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Clinical placement from a student’s perspective


UNSW optometry student Abdul Hamidi


By Patrick Hutchens

For Abdul Hamidi, who lives in Sydney’s inner west and works as an optical assistant for OPSM in Parramatta, the clinical experience he had in regional New South Wales made him recognise the benefits of practising in a country town.

Abdul has just completed his final year of university study at UNSW, including his clinical placement, which he undertook under the supervision of optometrist Robert Webster in Cowra and Orange.

Robert would explain to the patients that Abdul was a final-year optometry student and that he was in the last stages of his training. ‘There weren’t any patients who said “I don’t want to do this”,’ Abdul said, delighted with the warm reception he was given.

His most memorable experience was his first patient, a woman who arrived in the practice after suffering a fall and who noticed her vision had altered.

‘After checking her vision, I found her right eye was 6/6, while the left eye, which previously had also been 6/6, was now legally blind. I quickly alerted Robert and we dilated the patient and saw a huge retinal detachment involving the macula,’ Abdul said.

They contacted Sydney Eye Hospital and made an appointment with an ophthalmologist, who arranged for next-day surgery.

Abdul found that the range of conditions with which patients presented to the practices gave him ample opportunities to develop his skills.

 ‘One person with late-stage glaucoma had been unaware of their condition. They thought that it was just something that happened or that their eyes were deteriorating with age,’ he said.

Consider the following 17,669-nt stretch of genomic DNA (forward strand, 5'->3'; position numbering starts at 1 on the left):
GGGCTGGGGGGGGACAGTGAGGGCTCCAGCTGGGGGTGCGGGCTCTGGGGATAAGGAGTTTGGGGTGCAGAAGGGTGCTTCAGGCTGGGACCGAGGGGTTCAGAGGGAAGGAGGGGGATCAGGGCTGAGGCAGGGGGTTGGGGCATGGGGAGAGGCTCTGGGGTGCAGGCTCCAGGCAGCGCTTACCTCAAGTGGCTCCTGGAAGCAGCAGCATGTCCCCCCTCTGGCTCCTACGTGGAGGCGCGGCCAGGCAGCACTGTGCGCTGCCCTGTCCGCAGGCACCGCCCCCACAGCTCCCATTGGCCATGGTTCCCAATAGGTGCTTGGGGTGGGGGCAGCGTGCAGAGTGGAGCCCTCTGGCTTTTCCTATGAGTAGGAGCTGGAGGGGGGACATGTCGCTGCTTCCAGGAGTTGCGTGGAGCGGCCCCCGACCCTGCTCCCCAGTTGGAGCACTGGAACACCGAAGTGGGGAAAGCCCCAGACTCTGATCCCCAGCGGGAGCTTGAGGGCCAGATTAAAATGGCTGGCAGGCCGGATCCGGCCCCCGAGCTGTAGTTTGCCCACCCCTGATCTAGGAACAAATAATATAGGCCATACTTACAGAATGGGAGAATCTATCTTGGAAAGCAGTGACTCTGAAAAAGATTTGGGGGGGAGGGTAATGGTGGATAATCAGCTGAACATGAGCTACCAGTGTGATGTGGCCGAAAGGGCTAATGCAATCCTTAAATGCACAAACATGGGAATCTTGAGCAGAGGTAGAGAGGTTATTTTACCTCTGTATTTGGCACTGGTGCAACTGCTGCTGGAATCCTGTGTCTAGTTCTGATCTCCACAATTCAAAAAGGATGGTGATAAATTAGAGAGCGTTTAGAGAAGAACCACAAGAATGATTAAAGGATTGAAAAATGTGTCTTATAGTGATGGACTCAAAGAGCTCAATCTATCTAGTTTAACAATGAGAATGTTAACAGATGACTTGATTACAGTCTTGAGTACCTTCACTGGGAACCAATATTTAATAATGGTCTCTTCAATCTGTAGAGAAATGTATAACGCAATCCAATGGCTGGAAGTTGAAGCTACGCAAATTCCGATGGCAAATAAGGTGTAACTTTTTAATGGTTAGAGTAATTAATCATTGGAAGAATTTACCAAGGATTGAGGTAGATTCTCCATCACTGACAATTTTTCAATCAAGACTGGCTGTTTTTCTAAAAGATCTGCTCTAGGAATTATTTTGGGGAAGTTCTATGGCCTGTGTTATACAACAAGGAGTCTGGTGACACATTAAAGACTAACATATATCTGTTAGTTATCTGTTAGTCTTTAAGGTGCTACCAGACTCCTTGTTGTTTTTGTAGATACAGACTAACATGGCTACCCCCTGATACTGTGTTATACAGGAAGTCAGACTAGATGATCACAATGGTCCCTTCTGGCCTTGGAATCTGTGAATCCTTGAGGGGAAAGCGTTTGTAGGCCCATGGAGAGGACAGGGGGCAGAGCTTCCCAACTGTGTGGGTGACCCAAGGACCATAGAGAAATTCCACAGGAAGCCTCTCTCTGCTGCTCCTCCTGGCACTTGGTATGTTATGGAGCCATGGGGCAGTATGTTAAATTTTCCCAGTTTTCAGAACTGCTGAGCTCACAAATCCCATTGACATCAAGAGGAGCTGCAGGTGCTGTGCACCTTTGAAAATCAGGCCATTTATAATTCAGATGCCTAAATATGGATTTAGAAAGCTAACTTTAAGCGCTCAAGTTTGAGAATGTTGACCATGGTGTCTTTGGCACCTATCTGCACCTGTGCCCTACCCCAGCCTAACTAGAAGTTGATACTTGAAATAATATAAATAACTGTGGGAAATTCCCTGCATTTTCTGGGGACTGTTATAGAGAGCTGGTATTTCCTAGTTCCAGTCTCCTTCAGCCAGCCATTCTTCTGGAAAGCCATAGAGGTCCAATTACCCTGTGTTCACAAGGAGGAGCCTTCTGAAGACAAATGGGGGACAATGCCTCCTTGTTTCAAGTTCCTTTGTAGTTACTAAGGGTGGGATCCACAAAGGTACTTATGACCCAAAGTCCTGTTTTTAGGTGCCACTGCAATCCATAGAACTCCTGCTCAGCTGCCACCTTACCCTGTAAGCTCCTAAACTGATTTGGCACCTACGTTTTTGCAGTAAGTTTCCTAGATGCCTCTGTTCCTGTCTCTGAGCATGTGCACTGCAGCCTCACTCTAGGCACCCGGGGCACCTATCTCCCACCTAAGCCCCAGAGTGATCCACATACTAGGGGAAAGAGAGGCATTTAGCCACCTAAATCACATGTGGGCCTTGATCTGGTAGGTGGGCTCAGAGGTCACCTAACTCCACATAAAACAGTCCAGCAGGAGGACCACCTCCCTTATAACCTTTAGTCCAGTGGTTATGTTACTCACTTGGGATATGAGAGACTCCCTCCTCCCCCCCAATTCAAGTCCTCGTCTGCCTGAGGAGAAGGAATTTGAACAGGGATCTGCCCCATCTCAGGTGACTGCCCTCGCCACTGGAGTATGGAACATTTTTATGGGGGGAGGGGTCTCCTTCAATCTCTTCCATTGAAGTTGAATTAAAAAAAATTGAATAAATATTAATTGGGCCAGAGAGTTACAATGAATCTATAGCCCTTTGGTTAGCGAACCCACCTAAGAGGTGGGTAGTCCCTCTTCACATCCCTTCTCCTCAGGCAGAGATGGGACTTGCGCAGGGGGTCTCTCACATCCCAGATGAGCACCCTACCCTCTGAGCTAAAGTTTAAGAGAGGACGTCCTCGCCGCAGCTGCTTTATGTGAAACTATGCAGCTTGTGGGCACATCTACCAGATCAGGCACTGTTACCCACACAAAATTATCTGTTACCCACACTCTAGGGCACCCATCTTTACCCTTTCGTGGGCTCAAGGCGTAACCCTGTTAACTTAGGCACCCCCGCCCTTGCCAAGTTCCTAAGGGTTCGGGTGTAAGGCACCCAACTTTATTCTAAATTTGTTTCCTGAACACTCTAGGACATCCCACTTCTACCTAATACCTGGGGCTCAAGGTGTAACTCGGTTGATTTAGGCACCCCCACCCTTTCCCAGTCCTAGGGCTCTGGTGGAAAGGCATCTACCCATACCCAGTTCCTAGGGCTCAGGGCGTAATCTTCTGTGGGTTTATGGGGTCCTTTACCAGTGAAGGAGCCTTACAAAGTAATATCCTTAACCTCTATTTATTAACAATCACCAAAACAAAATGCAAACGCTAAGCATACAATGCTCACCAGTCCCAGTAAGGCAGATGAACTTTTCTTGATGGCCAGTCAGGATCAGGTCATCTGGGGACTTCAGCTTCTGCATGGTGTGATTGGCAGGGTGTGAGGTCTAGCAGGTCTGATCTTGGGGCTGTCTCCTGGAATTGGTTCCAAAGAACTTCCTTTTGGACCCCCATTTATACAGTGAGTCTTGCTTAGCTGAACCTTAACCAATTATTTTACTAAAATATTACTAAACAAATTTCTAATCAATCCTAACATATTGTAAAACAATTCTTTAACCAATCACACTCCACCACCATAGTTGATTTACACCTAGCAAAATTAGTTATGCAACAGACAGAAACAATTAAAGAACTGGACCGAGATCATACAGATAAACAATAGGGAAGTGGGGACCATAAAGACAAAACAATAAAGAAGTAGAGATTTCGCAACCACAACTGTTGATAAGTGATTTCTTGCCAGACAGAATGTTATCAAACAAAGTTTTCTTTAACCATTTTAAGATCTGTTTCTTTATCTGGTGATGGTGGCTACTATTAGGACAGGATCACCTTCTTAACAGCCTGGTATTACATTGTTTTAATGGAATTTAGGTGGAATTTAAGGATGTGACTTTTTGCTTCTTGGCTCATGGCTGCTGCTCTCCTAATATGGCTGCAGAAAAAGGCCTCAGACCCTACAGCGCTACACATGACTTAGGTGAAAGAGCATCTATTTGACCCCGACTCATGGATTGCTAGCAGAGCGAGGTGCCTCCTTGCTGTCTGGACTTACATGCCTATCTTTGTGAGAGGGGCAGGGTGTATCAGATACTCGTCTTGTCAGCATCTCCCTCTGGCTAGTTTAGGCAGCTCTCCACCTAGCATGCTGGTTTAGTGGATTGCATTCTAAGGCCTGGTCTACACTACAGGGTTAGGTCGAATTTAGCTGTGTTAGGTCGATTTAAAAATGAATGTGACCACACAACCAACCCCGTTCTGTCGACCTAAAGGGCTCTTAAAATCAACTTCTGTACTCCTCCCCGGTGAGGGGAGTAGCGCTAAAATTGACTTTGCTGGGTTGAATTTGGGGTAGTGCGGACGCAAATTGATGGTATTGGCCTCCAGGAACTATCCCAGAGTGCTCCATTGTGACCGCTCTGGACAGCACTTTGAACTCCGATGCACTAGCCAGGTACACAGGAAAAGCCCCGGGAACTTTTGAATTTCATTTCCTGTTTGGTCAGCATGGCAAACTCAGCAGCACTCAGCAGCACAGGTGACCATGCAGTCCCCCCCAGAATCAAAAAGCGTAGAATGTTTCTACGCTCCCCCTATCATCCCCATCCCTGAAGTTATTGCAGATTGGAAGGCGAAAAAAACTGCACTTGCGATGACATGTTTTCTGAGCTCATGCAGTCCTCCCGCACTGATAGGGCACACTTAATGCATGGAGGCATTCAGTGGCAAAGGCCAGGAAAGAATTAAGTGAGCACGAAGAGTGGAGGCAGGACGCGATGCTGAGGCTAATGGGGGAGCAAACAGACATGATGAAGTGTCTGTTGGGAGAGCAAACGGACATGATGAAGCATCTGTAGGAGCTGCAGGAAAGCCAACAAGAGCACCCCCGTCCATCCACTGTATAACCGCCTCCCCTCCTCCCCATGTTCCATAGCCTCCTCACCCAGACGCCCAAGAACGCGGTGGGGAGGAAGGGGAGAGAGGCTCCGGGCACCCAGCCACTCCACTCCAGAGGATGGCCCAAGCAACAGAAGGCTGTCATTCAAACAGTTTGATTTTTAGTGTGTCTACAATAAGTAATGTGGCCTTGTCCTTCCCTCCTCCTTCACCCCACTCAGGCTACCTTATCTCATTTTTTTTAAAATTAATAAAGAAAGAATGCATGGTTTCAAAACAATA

Because ophthalmological care was not available full-time in Cowra, Abdul saw a range of diseases that he wouldn’t expect to see in a city practice.

These included follow-ups for patients who had had recent cataract surgery, monitoring of severe diabetic retinopathy, retinal artery and vein occlusions, thyroid eye disease and a large number of patients presenting with foreign body and trauma injuries.

Abdul saw inflammatory diseases such as uveitis and also secondary infections, which were mostly due to trauma cases that had failed to present initially.

Abdul believes that to succeed in practice, you have to be adept in using your skills. He says he learned from Robert how to work with children. ‘His experience with kids was really eye-opening. Robert showed me that it could be fun to do an eye test,’ he said.

Having finished his examinations just days before speaking with Optometry Australia, Abdul was busy applying for jobs, mainly in country areas that hold appeal for him.

‘I’m waiting to hear back,’ he said, eager to launch his career.

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